Sartre argued for an existentialist viewpoint. The only thing that exists is the here and now. The past is gone. Over. The future hasn’t arrived yet. There is only now. Right now. Therefore we can choose to interpret our past actions and feelings however we like. And we can choose what kind of person we think we are going to be in the future. Endless possibilities there!
Finally, back to the voyeur. If we are honest most of us should admit to being curious about what was beyond the keyhole. A glimpse of stocking perhaps? Can any of us truly say that we wouldn’t be tempted to look?
What do you think?

Hmm…what do you see? Is it a blur?

Jean-Paul Sartre – I wonder what he can see?

We are but shifting sands…
© 2013 Simon Poore

Sex: How Much is Too Much in YA Fiction?

Again I am proud and pleased to present another fab and interesting GUEST POST. This time from the wonderful Raine Thomas. She asks the difficult question about sex; when is it too much for young people to read about? Please give your comments and feelings about this subject and check out Raine’s books, blog and twitter listed below. Thanks Raine!

“Sex: How Much is Too Much in YA Fiction?”

​Thank you, Simon, for thinking to invite me to take over your blog for this guest post. I’m honored and thrilled to be here!

​I’m still getting the hang of this guest blogging thing, so I hope you’ll bear with me out there. I think the toughest part of any guest blog , especially for a Type A such as myself, is identifying a topic. What do you mean, I can write about anything? What do you mean, there aren’t any guidelines or restrictions? Really??

​It’s almost enough to make a gal’s head implode.

​But I’m not one to back down from a challenge, so here I am. In reviewing other guest posts featured on Simon’s (awesome) blog, I realized that some of the writers presented excerpts or samples of their work and that this was well-received. So I considered doing this myself and wondered how to package it in an engaging guest blog.

​That got me thinking about just what excerpt I should present. I write young adult fantasy/romance. I know Simon’s specialty genre is science fiction, which is quite different. Would I even have an excerpt that would appeal to Simon’s blog audience?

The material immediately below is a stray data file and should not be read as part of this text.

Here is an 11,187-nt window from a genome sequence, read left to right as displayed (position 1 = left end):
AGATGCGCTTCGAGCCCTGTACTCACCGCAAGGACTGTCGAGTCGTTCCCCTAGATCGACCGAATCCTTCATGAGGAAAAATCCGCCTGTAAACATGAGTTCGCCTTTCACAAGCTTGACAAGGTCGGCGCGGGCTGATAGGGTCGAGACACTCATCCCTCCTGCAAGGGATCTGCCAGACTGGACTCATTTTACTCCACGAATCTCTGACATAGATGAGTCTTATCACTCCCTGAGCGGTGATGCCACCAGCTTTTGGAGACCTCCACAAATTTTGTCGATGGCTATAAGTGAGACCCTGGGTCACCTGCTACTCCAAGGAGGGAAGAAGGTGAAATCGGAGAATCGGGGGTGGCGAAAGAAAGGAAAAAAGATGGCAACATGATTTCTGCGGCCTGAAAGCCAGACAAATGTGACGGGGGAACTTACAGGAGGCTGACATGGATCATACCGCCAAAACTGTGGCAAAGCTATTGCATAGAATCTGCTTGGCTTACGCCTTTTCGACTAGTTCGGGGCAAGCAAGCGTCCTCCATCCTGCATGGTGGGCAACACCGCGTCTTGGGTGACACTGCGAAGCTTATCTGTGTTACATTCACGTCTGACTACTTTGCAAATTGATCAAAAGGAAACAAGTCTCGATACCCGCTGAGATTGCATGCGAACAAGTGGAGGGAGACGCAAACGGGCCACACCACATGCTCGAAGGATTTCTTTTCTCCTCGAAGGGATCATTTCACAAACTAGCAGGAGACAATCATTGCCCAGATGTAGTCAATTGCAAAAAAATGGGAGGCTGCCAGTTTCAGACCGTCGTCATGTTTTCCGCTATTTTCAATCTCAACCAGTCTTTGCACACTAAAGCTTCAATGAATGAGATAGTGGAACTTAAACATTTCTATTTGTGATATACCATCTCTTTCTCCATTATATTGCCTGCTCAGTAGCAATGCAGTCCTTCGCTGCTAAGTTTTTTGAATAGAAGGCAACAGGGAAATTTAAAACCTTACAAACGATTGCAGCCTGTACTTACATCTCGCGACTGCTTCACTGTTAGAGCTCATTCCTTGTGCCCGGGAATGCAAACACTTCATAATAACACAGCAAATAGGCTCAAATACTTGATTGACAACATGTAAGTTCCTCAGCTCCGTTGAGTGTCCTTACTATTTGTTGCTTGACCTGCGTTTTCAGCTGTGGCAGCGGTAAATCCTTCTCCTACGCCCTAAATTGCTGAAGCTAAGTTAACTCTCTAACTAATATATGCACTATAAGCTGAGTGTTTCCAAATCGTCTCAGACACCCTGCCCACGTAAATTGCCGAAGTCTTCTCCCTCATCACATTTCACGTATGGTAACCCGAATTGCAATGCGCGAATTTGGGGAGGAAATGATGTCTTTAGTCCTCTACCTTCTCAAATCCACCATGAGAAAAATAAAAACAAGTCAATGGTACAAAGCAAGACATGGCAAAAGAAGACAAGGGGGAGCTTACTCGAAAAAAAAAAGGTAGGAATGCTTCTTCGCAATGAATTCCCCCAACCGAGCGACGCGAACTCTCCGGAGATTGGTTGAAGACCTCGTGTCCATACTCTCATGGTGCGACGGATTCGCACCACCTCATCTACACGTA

​And then it occurred to me…the one topic that interests just about everyone: sex.

​Oh, don’t try to deny it. I’ve caught your attention now, haven’t I?

​Romantic fiction doesn’t have to include graphic sex, though many romance novels do. In particular, YA romance doesn’t typically include sex. So when I decided to have my characters pair up, I had to ask myself this: just how much is too much in regard to scenes hinting at or directly involving sex when it comes to YA fiction?

​This is a topic that has been written about quite a bit, and I knew when I made my decision to have my teenage characters engage in sex that I’d probably take some heat for it. Surprisingly, that hasn’t happened yet. Perhaps that’s because my heroines are all eighteen and my heroes are much older than that (being Estilorians and thus immortal). Then again, that might just be another point of contention for some readers. Time will tell.

​Anyone who hasn’t had their head in a hole in the ground is aware of the popularity of Stephenie Meyer’s Twilight series. Without getting into spoiler territory, the last book of the series includes sex. The scenes were essential to the plot and occurred between characters who were at least nineteen, but Ms. Meyer still received criticism about them. Did this weigh into my decision to include sensuality in my books?

​Not really.

​In my opinion, an essential part of being a young adult is exploring sex and intimacy. Any teen who isn’t curious about the birds and the bees is, well, outside of the norm. Thus, a YA romance (particularly one that features older teens and is targeted to high school-age readers and older) would practically be outside the norm NOT to touch on sex.

​Well, that’s my story and I’m sticking to it. That said, I’ll present you with an excerpt from my book Becoming, the first book in the Daughters of Saraqael Trilogy. The scene, featuring the main characters, Amber and Gabriel, is reflective of other scenes involving sensuality throughout the trilogy. I welcome your comments on whether you think this crosses a line in YA fiction: